If a product requires a physical repair there are two options: a technician goes to the product or the product comes to the technician. Whatever model is used depends on many different parameters. The good news, with modern field service management tools your options grow exponentially while allowing you to maintain control and keep customers happy. With the increased functionality for reverse logistics in FSM tools and the impacts of the COVID pandemic, we may be seeing an uplift in depot repair.
A balanced choice
It would be nice if the repair model could be a choice. A choice based on situational characteristics, instead of rock-solid process defaults.
Why choice? Because more vocal and demanding customers expect and request choice. Situational, because the conditions can be different each time to both requestor and provider. By offering a choice, you provide a level of autonomy to the recipient. Additionally, you can get valuable information on what is important to that person when they have a choice. Again, what is important, changes over time and is situational.
Multiple service delivery options
To put field service and depot service in a perspective, I want to paint the wider picture of service delivery options.
In this picture, the cheapest mode of service delivery is the self-healing variant. Though cheap from a service delivery point of view, it may be expensive from a product engineering perspective.
On the other end of the spectrum, we have the dual-visit engineer on-site variant. If the failure is hard to diagnose, you need a trained engineer to find the problem and define the mitigating action plan. If the spectrum of potential solutions is wide, it is likely you are not carrying all spare parts and tools resulting in a second visit for the fix.
Note: not depicted in the landscape is the NPS/CSAT element of all these service delivery options. It is in the entitlement process that you weigh the business objectives and select the best option for that service instance.
Design for service
The various service delivery options are very much tied to the way your products are designed. We all know the example of the owner’s manual of a car. The manual defines the maintenance guidelines based on a generic user profile. The setup of the service delivery in car dealerships is based on that manual. In short, the simple things are customer replaceable, some repairs can be done in the field, whereas others can only be done in a fully equipped depot.
A similar setup applies to the maintenance manual of capital goods. If the capital good itself is non-moveable, then it becomes even more important to design for service. It is unlikely one will deinstall an MRI to send it to a depot. It is also unlikely the technician will carry an unlimited amount of spare parts, tools, and calibration equipment. Thus the manual prescribes which nodes in the bill-of-material are fixed on-site and which ones will be swapped and sent to a depot.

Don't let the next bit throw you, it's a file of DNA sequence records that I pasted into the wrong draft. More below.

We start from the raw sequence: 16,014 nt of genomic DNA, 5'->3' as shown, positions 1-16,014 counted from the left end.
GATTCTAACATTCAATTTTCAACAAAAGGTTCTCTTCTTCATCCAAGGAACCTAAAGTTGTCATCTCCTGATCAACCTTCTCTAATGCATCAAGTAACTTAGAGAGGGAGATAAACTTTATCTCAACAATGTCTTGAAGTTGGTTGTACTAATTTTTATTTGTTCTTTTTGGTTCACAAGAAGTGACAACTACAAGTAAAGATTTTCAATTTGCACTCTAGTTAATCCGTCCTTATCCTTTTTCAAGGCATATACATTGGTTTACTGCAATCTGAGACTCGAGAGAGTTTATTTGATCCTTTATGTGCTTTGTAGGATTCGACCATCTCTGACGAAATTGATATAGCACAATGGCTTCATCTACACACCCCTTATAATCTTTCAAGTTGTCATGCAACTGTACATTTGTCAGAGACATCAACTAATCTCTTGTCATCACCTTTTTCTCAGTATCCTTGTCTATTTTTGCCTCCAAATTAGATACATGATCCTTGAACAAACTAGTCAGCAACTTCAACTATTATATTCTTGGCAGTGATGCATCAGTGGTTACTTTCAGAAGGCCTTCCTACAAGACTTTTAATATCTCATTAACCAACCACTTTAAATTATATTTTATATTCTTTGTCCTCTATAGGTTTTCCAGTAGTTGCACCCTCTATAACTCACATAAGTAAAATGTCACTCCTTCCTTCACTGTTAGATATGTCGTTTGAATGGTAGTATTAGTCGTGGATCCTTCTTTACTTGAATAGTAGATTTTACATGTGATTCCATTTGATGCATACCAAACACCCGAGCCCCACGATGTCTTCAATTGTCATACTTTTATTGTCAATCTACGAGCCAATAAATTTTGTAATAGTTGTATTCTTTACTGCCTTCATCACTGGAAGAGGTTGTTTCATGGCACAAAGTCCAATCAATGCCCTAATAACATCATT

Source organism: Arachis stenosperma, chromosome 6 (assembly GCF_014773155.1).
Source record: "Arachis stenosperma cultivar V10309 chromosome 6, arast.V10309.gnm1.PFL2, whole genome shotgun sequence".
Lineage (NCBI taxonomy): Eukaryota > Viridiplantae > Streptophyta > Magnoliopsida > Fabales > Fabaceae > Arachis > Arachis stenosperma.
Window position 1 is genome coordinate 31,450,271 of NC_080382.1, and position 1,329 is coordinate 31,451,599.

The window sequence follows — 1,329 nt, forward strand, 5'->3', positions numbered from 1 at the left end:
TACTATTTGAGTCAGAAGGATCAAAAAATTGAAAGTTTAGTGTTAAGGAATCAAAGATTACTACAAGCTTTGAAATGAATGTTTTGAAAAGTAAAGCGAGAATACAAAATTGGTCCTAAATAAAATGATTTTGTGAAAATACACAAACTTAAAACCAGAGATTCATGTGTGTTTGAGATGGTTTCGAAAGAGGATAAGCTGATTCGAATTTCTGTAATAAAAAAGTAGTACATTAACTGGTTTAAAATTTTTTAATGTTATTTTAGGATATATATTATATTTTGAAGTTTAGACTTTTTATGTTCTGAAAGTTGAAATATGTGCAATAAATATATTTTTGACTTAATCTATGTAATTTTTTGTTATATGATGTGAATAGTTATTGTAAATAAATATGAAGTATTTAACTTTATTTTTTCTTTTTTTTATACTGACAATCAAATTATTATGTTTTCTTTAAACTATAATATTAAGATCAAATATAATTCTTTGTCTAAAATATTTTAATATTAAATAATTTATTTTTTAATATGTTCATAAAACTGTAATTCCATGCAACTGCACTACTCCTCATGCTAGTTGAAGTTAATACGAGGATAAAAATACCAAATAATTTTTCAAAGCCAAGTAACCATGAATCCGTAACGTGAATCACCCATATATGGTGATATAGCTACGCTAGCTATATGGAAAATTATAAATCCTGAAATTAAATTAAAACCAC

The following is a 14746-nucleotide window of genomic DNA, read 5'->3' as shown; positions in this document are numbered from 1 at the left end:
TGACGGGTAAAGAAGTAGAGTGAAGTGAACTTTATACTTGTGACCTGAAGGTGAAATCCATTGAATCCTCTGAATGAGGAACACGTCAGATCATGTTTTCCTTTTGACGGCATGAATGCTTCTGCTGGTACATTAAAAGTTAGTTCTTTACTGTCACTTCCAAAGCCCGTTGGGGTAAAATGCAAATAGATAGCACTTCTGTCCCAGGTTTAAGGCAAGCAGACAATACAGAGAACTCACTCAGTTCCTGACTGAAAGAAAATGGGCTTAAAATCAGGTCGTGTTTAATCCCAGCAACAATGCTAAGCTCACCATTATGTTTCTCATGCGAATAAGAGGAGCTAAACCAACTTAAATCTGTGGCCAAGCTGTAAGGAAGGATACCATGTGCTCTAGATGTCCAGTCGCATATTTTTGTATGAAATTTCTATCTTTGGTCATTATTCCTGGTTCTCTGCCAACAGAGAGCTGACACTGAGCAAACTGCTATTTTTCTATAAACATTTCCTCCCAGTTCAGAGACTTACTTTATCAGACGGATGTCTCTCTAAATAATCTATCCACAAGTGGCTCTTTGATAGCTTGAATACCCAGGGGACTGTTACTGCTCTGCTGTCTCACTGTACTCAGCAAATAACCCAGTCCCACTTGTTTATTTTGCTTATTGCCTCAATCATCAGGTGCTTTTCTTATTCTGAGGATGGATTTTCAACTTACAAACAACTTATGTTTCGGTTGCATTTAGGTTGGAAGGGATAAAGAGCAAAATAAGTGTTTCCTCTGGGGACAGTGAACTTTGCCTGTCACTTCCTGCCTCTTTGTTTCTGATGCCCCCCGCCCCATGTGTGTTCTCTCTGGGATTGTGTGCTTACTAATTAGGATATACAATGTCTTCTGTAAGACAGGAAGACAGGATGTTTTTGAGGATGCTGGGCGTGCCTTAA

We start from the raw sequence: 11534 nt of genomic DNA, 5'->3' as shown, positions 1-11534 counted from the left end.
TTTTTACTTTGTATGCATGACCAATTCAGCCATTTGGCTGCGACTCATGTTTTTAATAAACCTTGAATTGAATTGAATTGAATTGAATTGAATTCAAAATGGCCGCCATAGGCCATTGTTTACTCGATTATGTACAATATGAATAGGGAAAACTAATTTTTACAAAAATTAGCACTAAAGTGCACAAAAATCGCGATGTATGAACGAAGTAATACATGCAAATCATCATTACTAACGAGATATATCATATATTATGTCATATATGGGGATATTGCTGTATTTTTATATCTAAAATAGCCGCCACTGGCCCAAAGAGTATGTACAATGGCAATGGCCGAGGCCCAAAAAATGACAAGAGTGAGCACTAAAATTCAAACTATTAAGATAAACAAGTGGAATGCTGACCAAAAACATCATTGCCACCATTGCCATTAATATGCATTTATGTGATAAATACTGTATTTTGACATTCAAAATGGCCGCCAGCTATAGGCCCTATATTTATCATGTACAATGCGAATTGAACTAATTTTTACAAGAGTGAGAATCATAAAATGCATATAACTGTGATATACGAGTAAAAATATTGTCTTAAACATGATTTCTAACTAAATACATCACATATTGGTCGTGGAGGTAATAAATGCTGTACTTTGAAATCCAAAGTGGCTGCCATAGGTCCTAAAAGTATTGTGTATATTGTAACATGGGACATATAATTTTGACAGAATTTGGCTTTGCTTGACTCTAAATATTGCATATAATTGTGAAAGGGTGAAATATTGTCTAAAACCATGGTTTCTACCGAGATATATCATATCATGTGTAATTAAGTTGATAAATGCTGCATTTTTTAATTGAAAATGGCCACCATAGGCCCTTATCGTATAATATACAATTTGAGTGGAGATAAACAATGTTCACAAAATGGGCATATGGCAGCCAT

The uplift in depot repair
If technician capacity is scarce or expensive, or if customers want more uptime and faster repairs, then it is logical that a service organization might move from lower-level component on-site repair to higher-level sub-assembly swap. The effort and complexity of repairing the sub-assembly is moved from on-site to depot. As a result, you can do more repairs with the same pool of technicians and even use lesser skilled technicians.
“I used to pay $5 for a component and $80 for 1 hour of technician time, now I pay for a $200 subassembly and 15 minutes of swap time”
What is the advantage for the asset owner? It is more than only comparing the material and labor cost. They get a faster fix and more uptime. The new sub-assembly is fully tested and comes with a warranty so they get better quality at lower risk. And one more benefit is if the sub-assembly swap requires lesser technology skills from the technician, then they could possibly perform the swap themselves. This gives the asset owner more freedom and flexibility to source those sub-assemblies.
Whether the depot model is charged as part of a full-service contract or time-and-material, the value promise presents itself beyond the individual repair action. Moreover, the value appraisal will be dependent on the weighing of cost & benefit factors for both the service organization and the asset owner.
Enabling and invoking depot repair
To facilitate a depot model, you need business process support that:
- Manages reverse logistics of the sub-assembly from customer to depot
- Facilitates the actual repair/refurbishment of the unit in the depot
- Triggers forward logistics to get the sub-assembly back to the customer
Depending on your commercial offering, you may want to add additional features like:
- Provide a loaner while sub-assembly is in depot or
- Offer an advance exchange so only one on-site intervention is required and the refurbished unit ends up in inventory.
And maybe most important of all is getting decision-making support when to and when not to invoke depot repair. This ties to your entitlement process and how you weigh your business objectives when your vocal customer is calling.
With modern service execution tools, it’s all about connecting the dots. Using available information from the customer, workforce, and asset to present a choice to both the asset owner and the service provider.
 Some of you may be familiar with the acronyms FRU & CRU (Field Repairable Unit and Customer Replaceable Unit). If we had to give an acronym to the depot variant, it would be called DRU.